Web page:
The Companion 5 set consists of two desktop speakers and an acoustimass-type sub-woofer unit or module. The module is the heart of the system -- not only does it control the speakers and bass, but it also functions as an excellent soundcard. The module connects via USB and not through the computer sound card because of that, and will function as the primary soundcard for your computer. Per the directions, they need to connect through a USB port directly on the computer, and not through a hub or docking station. The instructions do not specify why, but I presume it would be due to the delay present in most hubs. Additionally, one needs to make sure that your computers sound and audio settings for the OS and software are configured properly to make sure the speakers work properly. It should occur automatically when the speakers are set-up. The directions are all very clear on how to ensure this happens in a step-by-step process, and include a good troubleshooting guide in case problems occur. It took less than a single minute for me to set up when I did it as almost everything was handled automatically by the speakers. It is important to note that you must follow the provided directions if you want these speakers to work properly. Most of the negative reviews posted seem to point out what happens when you don't follow directions. However, once you follow them, you'll get unbelievable sound from the system. I had to get up once and check the door behind me because I thought I heard someone knocking, only to discover that it was sound coming from my game that I had heard.

PROS:

- Superb, full spectrum sound from a small, compact system

- Very rich sound when used with DVD movies, CD's, MP3's, and games

- Accurately conveys 5.1 sound when media/software uses that format

- Subwoofer provides excellent very low frequency sounds

- Uses very little desk space

- Very attractive appearance

- Excellent high-end sound card for all but the most specialized applications

CONS:

- Price (though I don't have "buyer's remorse" now that I have the system, and considering a soundcard is included makes the price more reasonable)

- Weakest area of the virtual 5.1 coverage is directly behind head

- No microphone input (important for those using online games in particular)

- No on-off switch; unit can go into a "mute" or "standby" mode, but seems like a waste of electricity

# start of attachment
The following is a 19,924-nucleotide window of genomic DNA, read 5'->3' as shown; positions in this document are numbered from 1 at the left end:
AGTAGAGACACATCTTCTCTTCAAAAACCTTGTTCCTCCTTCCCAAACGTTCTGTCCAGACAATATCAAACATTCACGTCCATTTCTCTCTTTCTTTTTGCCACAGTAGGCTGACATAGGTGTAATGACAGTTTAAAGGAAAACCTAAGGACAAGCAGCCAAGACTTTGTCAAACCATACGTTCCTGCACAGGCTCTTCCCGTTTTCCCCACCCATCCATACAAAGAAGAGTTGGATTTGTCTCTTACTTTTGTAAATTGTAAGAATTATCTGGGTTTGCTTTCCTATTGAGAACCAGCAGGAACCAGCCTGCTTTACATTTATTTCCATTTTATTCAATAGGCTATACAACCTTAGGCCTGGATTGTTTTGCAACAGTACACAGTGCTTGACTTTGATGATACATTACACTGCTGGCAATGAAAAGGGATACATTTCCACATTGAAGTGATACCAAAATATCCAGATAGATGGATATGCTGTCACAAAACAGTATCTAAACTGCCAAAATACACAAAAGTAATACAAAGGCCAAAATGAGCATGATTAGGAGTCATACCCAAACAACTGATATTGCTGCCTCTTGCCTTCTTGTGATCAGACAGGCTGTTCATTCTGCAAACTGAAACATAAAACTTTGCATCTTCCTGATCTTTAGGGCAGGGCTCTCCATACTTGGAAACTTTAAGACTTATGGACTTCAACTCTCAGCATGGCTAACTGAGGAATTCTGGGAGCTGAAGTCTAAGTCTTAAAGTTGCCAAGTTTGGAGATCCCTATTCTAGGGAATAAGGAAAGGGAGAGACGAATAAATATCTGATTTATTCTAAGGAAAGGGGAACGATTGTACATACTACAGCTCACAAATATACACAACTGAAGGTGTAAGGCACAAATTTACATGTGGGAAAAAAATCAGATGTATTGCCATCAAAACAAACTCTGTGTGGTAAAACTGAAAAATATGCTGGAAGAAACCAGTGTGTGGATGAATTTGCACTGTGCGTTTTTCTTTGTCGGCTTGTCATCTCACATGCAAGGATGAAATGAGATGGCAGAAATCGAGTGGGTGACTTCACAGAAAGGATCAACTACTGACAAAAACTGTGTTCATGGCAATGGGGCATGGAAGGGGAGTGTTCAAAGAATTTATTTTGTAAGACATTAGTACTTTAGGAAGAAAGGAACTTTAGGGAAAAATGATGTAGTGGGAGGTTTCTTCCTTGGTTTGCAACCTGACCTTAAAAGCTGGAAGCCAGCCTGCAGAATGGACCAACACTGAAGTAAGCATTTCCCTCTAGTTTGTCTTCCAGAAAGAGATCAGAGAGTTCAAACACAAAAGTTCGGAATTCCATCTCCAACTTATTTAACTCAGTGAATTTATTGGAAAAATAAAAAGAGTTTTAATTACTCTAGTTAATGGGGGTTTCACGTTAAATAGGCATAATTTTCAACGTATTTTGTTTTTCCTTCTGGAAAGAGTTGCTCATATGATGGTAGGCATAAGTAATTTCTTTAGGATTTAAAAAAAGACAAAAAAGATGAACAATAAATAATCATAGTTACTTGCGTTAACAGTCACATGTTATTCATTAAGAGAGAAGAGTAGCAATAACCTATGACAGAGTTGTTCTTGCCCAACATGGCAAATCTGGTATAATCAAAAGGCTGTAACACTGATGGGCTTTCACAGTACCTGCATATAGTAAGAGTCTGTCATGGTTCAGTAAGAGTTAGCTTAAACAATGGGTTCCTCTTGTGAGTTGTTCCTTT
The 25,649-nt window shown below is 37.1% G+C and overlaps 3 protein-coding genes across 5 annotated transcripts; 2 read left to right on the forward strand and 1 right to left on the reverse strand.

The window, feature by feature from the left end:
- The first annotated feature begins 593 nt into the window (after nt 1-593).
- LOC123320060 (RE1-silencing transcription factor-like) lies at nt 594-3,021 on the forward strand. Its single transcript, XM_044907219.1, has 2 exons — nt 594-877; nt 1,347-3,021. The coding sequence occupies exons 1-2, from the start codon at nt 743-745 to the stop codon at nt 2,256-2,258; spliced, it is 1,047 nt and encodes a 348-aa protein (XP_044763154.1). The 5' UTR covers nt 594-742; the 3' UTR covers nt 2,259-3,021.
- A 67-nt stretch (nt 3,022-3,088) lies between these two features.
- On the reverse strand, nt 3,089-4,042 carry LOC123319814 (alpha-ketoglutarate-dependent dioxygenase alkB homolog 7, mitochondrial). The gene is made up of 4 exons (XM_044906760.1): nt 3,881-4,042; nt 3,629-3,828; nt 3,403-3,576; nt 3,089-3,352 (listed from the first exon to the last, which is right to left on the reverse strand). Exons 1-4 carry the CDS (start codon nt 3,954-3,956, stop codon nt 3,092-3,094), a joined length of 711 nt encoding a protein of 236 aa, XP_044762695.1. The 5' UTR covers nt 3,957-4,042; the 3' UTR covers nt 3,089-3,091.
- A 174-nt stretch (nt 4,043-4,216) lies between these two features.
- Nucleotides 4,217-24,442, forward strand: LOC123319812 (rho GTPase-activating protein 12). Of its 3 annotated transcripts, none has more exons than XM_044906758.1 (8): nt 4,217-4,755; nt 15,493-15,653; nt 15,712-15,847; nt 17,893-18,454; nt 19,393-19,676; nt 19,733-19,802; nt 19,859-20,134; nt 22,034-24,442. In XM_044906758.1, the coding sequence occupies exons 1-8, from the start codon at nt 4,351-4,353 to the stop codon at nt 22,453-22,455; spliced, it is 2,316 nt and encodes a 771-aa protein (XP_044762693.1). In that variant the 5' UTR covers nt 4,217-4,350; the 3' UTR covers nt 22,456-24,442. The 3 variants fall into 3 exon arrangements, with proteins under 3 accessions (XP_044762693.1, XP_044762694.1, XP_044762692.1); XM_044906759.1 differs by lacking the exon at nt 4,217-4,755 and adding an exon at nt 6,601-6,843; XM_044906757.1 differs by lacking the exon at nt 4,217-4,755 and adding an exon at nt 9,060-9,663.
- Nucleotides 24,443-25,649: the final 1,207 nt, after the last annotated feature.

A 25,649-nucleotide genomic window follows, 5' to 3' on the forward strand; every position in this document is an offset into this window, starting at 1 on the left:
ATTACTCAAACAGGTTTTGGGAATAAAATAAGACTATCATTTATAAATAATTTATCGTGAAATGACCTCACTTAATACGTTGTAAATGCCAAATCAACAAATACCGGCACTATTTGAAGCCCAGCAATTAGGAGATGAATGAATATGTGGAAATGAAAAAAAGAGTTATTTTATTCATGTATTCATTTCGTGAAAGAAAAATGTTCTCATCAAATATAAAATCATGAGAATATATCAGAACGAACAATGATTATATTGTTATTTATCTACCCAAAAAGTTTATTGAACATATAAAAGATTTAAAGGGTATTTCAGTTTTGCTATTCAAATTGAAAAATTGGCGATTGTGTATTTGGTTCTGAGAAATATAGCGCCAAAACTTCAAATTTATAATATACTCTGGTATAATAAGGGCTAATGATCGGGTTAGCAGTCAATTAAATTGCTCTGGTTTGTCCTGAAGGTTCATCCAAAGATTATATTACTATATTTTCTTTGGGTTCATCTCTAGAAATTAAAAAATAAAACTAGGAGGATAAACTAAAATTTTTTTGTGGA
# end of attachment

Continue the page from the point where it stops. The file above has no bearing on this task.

- Will disable/by-pass an expensive sound card if one is on your system

OVERALL: Highly recommended if you can afford it

Alternatives: If one of the problems above is a showstopper for this system, my recommendation would be to look at the Klipsch systems.
40 of 41 people found the following review helpful
5.0 out of 5 stars Top of the Line Oct. 14 2010
By Winter - Published on Amazon.com
There's good and bad about the Companion 5, and most of the bad is just the nature of technology today.

The good is that the sound coming from two speakers and an "Acoustimass module" (read, "subwoofer with circuitry") is remarkably close to the sound you would get from 5 speakers and a subwoofer. The Bose system really does know how to 'fake' an acoustic space, and the circuitry somehow manages to figure out how to split out sound ranges: voices sound clear and crisp and seem to come from out of thin air in the dead center of your screen, ancillary sounds move all around the room through the left and right channels, and low-end whump is modulated well so that low notes don't all sound exactly the same. I've read that the lower-end 'Companion' series lack this degree of sophistication, so keep that in mind if you're comparing models.

The bad is that when it comes to computer speaker systems, you really don't have a whole lot of choices. Not many high-end manufacturers (that I have come across) go to the trouble of making a sound system that's geared towards a computer: top-tier quality in multi-speaker systems is left to the home theater crowd. While I'd hoped to see easy-to-find entries from Definitive, Yamaha, or Infinity, the computer scene seemed entirely populated by Creative and Logitech. Oh, and by the way, Bose makes a few choices.

Still, what an excellent choice the Companion 5 has turned out to be! I set this up on a laptop with integrated sound. It's in a corner that has a window behind the desk, a wall to the right, a larger window, and then the left is a wide-open entryway and there's about 15 feet of open space behind the chair. You'd think that would automatically foul the acoustics but somehow the Companion 5 keeps things balanced in this unbalanced environment. It was amazing to have a second person enter the room and not impact the spatial feel of watching a movie in Dolby Digital. Even sitting behind the user, your ears will get clean separation of sound (though not all the positional feel of someone in the front seat). Windows 7 has the ability to tune the acoustics of a room using the speakers and a microphone, but it turns out this is not only unnecessary, it tends to make things worse: all it seemed to do was crank up the right channel and almost completely mute the left.